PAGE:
In all the controversy over the coup that toppled Madagascar President Marc Ravalomanana this week, it may have escaped notice that poverty was the fuel for the social fire that swept him out of office, even though his country is still considered one of the stars in the African Growth and Opportunity Act (AGOA) process.
According to the most recent AGOA report, Madagascar was hailed for achieving a single-digit inflation rate and six percent growth in gross domestic product. The country was the first to receive funds from the Millennium Challenge Account, and the Madagascar Action Plan is supported by the World Bank. This island nation is America’s 12th largest African trading partner – ahead of economic success stories such as Ghana, Botswana and Senegal. So why are economic conditions so unfavorable to the average citizen that they are willing to see their once-popular elected president thrown out of office?
Well, 70% of the citizens of Madagascar today are struggling to survive on less than $1 a day. The collapse of prices for the country’s primary products – coffee and vanilla – has been problematic. However, the standard economic indicators say this country’s economy is doing well, and the government has been praised for its economic reforms. Somehow, the promised AGOA benefits have not translated to a better life for Madagascar’s people. Out of 179 countries measured by the United Nations’ Human Development Index, Madagascar ranks 143rd. Despite its economic progress on paper, the country ranks 164th in terms of gross domestic product per capita. That means the share of economic benefits per citizen is lagging.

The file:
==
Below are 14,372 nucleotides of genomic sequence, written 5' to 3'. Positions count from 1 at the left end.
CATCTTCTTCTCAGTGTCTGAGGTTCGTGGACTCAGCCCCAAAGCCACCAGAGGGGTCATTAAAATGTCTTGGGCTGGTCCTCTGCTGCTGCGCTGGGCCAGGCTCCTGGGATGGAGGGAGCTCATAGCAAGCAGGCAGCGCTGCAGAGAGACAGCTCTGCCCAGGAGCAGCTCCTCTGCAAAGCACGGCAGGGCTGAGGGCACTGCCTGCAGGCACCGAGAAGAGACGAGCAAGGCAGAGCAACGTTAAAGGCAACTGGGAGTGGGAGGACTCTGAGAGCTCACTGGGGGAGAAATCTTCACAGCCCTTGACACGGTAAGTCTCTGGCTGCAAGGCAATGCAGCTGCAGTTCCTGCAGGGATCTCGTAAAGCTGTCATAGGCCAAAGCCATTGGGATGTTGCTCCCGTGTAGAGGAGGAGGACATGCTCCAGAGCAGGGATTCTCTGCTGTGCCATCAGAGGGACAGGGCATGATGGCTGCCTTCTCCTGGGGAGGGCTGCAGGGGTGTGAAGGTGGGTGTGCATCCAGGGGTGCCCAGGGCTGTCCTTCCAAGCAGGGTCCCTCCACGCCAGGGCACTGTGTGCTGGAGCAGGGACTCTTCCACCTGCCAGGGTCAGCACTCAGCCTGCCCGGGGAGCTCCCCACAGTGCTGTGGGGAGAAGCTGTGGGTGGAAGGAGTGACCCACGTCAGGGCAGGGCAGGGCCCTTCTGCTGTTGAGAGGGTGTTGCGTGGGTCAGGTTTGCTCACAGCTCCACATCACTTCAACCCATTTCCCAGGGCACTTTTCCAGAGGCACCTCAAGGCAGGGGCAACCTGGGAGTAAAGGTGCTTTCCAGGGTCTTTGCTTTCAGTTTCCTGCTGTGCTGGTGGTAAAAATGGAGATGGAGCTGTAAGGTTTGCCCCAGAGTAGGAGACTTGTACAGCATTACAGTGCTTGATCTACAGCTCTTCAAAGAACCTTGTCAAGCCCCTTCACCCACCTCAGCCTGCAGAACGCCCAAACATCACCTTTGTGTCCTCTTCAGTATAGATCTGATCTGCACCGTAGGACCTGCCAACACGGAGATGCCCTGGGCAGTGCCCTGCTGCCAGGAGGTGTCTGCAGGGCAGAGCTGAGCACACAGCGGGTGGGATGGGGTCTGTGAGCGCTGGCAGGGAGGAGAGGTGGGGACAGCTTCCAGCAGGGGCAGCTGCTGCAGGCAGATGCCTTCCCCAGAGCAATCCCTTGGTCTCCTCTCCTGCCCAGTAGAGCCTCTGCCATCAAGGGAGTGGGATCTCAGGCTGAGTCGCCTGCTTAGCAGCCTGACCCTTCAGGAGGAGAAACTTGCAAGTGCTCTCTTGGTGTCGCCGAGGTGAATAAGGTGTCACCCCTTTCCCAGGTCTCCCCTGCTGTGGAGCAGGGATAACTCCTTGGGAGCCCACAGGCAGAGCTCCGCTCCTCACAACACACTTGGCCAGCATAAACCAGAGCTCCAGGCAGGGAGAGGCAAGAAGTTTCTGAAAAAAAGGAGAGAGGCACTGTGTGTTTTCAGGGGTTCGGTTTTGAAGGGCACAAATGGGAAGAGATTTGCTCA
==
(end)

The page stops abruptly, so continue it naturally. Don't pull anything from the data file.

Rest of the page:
Madagascar is a prime example of how you can make statistics tell a positive story, when the reality on the ground is far different. When farmers can’t make a living in rural areas, they move their families to the cities, and when poverty is as stark as it is in Madagascar, the poor are more aware of their relative poverty and can be convinced to take action in the streets – as they have now in Madagascar.
Paper wealth is no substitute for the real thing. It doesn’t calm an empty belly. It can’t provide shelter. It will not pay for an education. If AGOA or any other process intended to increase economic success are to work, there must be a genuine spreading of the benefits of success. This is why the Leon H. Sullivan Foundation and the Trade, Aid and Security Coalition have joined together to measure the impact of trade. We need to know if trade is broadly benefiting African societies, and if it isn’t, we need to know why so that corrections can be made. Otherwise, citizens will continue to languish in poverty in the midst of some people’s success, and another leader praised by the developed world will find himself ousted despite apparent success.